Experts interpret the recent DAESH suicide bombing in Istanbul as the terrorist organization making Turkey pay a price for the country's active role in the region, especially its support for opposition groups battling the group
A group of Syrian opposition factions in northern Syria continue operations on four DAESH-held villages to purge the terrorist organization from northern Aleppo and Jarabulus. Turkey is maintaining its support for the anti-DAESH offensives with howitzer fire.
The Ankara-supported Turkmen Liwa Sultan Murad Brigades and several other groups are currently targeting four villages, including the strategic village of Doudyan and projects to take all DAESH-held Turkmen-populated villages in the 80-kilometer line from DAESH to enter Jarabulus, where the PKK's Syrian affiliate Democratic Union Party (PYD) is in efforts to control.
Since the operations started on Jan. 9, opposition groups continue to make progress against DAESH, seizing control of four villages with 1,200 men. The opposition groups, including the Turkmen Liwa Sultan Murad Brigade, Shamiya Front and the Sham Legion, have taken the upper hand in the villages of Kara Kobri, Kharaba, Qarah Mazrah and Khuzul.
In the event the opposition takes the upper hand in Doudyan, it is expected that DAESH might have to retreat from seven other villages in the area. The largest Turkmen village in the region, Çobanbey, remains as another objective unless the progress of opposition groups is rebuffed. The village constitutes an important passing route for the Jarabulus-centered attacks. After the PYD took control of the Tishrin Dam from DAESH last week, the nearby town of Manbij has become a possible destination for opposition groups.
Despite the potential for advancement against them, opposition groups are still facing the DAESH threat in Azaz, a town 7 kilometers away from the Turkish border. It is known that the terrorist organization wants to seize the town, raising concerns about Syrian opposition groups having access to the outside world and the delivery of humanitarian aid.
Furthermore, the area between Azaz and Jarabulus is where Turkey wants to eventually establish a "safe zone" for Syrian refugees. Therefore, a likely offensive by DAESH is also a threat to Turkey's safe zone project.
Analysts say that Turkey has become a target for DAESH because of the country's effective fight against the group and its support for opposition factions that fight the terrorist organization. Turkey was hit once again on Tuesday by a suicide bombing in Sultanahmet Square in Istanbul that killed at least 10 people.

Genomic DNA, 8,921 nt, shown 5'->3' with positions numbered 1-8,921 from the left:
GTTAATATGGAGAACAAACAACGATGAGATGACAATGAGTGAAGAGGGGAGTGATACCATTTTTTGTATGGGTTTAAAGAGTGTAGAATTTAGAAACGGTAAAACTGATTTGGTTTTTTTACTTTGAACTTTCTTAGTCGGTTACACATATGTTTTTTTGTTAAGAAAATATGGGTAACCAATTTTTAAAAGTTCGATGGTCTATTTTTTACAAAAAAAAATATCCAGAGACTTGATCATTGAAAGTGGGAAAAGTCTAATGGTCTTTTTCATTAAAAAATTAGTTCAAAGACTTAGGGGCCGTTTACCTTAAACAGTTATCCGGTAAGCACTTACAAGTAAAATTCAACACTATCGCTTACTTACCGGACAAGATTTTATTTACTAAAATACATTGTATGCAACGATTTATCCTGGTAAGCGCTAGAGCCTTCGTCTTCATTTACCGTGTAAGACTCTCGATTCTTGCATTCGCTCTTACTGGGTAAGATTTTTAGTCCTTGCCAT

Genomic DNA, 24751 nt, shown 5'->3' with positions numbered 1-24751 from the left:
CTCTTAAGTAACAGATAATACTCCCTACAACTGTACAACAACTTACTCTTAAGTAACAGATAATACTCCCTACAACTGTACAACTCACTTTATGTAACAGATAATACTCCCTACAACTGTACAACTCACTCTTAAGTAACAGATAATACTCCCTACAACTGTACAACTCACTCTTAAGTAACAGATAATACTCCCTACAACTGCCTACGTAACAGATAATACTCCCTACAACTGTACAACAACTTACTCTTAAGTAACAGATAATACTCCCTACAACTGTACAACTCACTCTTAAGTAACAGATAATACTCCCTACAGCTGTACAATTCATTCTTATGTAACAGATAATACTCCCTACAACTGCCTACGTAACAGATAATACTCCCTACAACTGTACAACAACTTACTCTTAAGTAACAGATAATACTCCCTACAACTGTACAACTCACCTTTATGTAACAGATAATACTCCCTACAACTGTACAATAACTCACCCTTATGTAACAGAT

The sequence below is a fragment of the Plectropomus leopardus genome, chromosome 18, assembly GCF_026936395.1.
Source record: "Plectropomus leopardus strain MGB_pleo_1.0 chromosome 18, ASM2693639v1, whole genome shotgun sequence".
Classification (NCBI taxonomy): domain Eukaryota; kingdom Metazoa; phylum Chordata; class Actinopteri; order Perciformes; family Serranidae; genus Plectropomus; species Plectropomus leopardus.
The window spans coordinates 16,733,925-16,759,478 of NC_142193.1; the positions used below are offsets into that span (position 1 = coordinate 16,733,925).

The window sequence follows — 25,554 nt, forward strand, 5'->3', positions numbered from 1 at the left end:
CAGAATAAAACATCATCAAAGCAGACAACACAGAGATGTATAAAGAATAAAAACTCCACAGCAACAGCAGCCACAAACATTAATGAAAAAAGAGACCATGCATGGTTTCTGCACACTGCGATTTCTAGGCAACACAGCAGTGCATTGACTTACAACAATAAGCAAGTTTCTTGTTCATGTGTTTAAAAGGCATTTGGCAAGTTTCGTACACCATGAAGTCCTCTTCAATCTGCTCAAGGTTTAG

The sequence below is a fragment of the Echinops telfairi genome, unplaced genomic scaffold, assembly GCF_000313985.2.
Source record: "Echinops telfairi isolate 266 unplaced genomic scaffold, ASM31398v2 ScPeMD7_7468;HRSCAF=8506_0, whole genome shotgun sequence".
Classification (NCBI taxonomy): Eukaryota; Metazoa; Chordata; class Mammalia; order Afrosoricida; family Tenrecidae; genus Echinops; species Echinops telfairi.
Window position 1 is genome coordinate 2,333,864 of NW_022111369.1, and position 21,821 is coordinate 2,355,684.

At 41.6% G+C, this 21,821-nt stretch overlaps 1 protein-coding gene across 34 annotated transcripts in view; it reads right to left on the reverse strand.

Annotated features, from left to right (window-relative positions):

Researcher and writer Bekir Aydoğan said it is not a coincidence that DAESH has conducted terror attacks in Turkey after the country had proposed establishing a safe zone in northern Syria and spoke of liberating Mosul from the terrorist organization. "On the other hand, Turkey would hit the PYD in the event it heads to Manbij to seize Azaz or Jarabulus to cut the Aleppo line of the opposition groups. Therefore, the same danger might come from the terrorist PKK's metropolitan affiliation Kurdistan Freedom Hawks [TAK]," he said.
He added: "Although the Sultanahmet bombing was orchestrated by DAESH, it aims to prevent Turkey's proactive moves in Syria and Iraq, responding to DAESH and PKK terror outside of its borders."
Ankara's more active role in the anti-DAESH fight is also seen as a reason for the terrorist organization targeting Turkey, according to Oytun Orhan, an expert on the Middle East at the Ankara-based Center for Middle Eastern Strategic Studies (ORSAM) think tank.
Regarding Ankara supporting opposition groups' offensives in northern Syria, Orhan said that it is only a single dimension of the multi-tasked struggle of the country against DAESH.
He said: "Turkey is more active in the anti-DAESH coalition and has tightened border security measures, even building concrete walls on the border. Moreover, the growing amount of operations inside the country against DAESH structures and a compromise with the U.S. about the use of İncirlik Air Base are other dimensions of Turkey's continuing anti-DAESH efforts. Yet, in my opinion, Turkey's support to opposition groups is the most important one among the patterns," Orhan said.
He added: "It is possible to say that DAESH, with this Sultanahmet bombing, wanted to make Turkey pay a price for its efforts against itself."
Together with Turkey's active role, Sertaç Canalp Korkmaz, a researcher at Turkey's National Police Academy, also stressed the importance of the recent attack on the Bashiqa camp north of Mosul, and said: "[The] suicide attack in Sultanahmet, which was conducted by an ISIS [DAESH] member, may be evaluated as ISIS's [DAESH] revenge as a response to Turkey's actions."
Turkish soldiers deployed in the camp deterred a second DAESH attack on Thursday night, killing 18 terrorists, military sources said. Regarding the attack, the sources reported no injuries or casualties among the Turkish soldiers.